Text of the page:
The Dark Spectre or The Elusive Elderberry

In which we discover that you should stick to your path, no matter what others say, that you shouldn’t let an elderberry pudding get in the way of the rest of your life and that perfectly good castles only lie empty for a good reason.

Well, what did you think of the story? I couldn’t not give you a spooky story in October. I liked this one very much. As I mentioned it is adapted from a story by Ruth Manning Sanders in her book of Spooks and Spectres. She mentions that it comes from South Tyrol and I searched and searched to see if I could find the original.

Terrible Translation

My German is passable but I must admit I mostly looked at the translated volumes. I couldn’t find it, there is a tale of a boy without fear but the ones I could find were usually a longer story and the only thing they have in common with this one is that they get riches from a ghost. The boy, usually called Johnny, has various incidents where it is to his advantage to be without fear unlike our Jack who only has the one. They are similar to a cross European variant of this tale which is known as ATU326 – The Youth Who Wanted to Learn What Fear Is.

The Infamous Elderberry Pudding

They also don’t have elderberry pudding. Elderberries are a big crop in Austria and they are famous for an elderberry syrup (Holunder sirup) and elderberry compote (usually with added plums and spices) known as Hollerkoch so the inclusion of the fruit in our tale does give it a a ring of verisimilitude. I’m just not sure if Ruth adapted a tale so much that I can’t find its original or if I just haven’t come across the original tale yet. I don’t suppose it really matters, it’s a good tale no matter what. I love that Jack is that worried about his pudding being spoiled. I imagine in a time where sweet things were hard to come by, a delicious fruity pudding would be a prized thing.

Jacks & Puddings

I could talk to you about puddings and their history but I’m not going to as I have already covered that in a previous episode (see Jack, the Giant Killer). There must be something about heroes named Jack and pudding. So we are going to look at elderberries instead, the culinary, folklore and folk medicine history of them. The first thing before I continue is to say that all parts of the elder bush are poisonous. The toxins in the berries and flowers can be tempered with heat but the rest of the plant is dangerous and it should not be used as a medicine no matter what the ancients may have suggested. There, that’s the disclaimer over, now we can have fun.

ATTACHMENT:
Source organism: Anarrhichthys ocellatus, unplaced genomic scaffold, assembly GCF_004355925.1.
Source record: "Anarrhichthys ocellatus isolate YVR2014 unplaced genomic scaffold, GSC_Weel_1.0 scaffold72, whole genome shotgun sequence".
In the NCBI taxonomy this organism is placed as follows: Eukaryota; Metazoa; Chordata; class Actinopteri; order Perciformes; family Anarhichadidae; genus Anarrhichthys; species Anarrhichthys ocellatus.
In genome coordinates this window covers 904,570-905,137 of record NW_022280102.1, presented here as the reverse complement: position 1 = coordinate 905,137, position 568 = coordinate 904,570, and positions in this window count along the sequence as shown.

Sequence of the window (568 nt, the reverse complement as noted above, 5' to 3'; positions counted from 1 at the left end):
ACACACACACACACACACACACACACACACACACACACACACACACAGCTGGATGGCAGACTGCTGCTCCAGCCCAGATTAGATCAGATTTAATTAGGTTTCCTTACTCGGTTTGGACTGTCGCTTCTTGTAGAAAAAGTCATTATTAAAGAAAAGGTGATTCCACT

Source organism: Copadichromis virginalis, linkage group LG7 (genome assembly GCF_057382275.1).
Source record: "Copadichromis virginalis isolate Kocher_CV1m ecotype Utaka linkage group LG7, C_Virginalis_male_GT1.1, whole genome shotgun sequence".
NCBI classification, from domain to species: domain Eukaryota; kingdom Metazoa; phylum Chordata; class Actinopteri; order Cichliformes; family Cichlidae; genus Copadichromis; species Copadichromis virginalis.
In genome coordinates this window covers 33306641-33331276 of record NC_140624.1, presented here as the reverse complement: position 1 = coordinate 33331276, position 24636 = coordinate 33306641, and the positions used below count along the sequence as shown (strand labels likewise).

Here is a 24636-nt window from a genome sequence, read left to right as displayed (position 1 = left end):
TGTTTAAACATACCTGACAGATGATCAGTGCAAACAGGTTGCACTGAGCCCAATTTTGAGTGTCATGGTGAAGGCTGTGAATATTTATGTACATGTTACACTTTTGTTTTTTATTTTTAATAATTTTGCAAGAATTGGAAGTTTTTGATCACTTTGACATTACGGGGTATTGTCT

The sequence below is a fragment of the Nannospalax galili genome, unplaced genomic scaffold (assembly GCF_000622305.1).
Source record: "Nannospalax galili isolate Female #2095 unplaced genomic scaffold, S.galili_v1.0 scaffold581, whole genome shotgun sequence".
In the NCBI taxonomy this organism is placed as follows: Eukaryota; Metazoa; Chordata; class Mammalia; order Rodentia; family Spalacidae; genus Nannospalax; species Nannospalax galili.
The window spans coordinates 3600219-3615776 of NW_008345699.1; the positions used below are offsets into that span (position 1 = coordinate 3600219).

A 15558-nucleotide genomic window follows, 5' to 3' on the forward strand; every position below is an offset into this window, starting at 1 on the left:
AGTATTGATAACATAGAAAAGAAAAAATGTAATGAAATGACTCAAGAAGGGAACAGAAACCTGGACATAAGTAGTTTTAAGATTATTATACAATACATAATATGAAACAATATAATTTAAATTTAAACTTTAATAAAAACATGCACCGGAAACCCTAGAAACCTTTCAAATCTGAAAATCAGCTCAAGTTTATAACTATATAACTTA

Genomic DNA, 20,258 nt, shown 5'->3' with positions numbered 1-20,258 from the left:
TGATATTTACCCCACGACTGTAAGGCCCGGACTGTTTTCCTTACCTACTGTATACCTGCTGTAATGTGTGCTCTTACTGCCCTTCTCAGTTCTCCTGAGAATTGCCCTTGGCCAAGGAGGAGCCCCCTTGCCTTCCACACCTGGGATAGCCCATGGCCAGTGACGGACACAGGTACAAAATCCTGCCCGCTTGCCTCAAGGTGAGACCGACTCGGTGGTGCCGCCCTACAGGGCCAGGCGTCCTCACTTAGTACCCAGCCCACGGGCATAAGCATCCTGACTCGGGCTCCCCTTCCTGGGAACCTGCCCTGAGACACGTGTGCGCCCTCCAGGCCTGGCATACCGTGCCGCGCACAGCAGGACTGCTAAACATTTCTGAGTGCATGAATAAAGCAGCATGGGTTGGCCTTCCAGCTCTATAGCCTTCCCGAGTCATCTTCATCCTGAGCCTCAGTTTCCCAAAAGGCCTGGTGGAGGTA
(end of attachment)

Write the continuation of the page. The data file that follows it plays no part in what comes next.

Dual Natured Tree

I have shared with you a brief overview before of the folklore of the Elder tree last October and I think unlike my pudding history I will share this with you again before ewe move on to the berries specifically: The Elder has a dual nature, considered both a poor man’s medicine chest for the amount of folk remedies that can be derived from its fruit, flowers and bark, a witch deterrent as well as a tree whose form a witch could take! It also supposedly offered protection from lightening because it was considered one of the woods that made up the cross at the crucifixion. It was believed that if you cut an elder tree it would bleed, which many thought was a reflection of what was happening to the witch who used it as a disguise.

Keep Away from Fire

It was also not to be used for firewood, usually because it was considered to invite the devil into your house. Although possibly it was because elder spits and screams as it burns due to the sap in the wood. This makes it all the more strange that the name elder comes from the saxon word ‘aeld’ meaning fire because the the pith was easy to remove leaving hollow stems which could be used to blow air into the centre of a fire to make it burn hotter. This may also be what led to the belief in Somerset that Elder could not be destroyed unless it burned.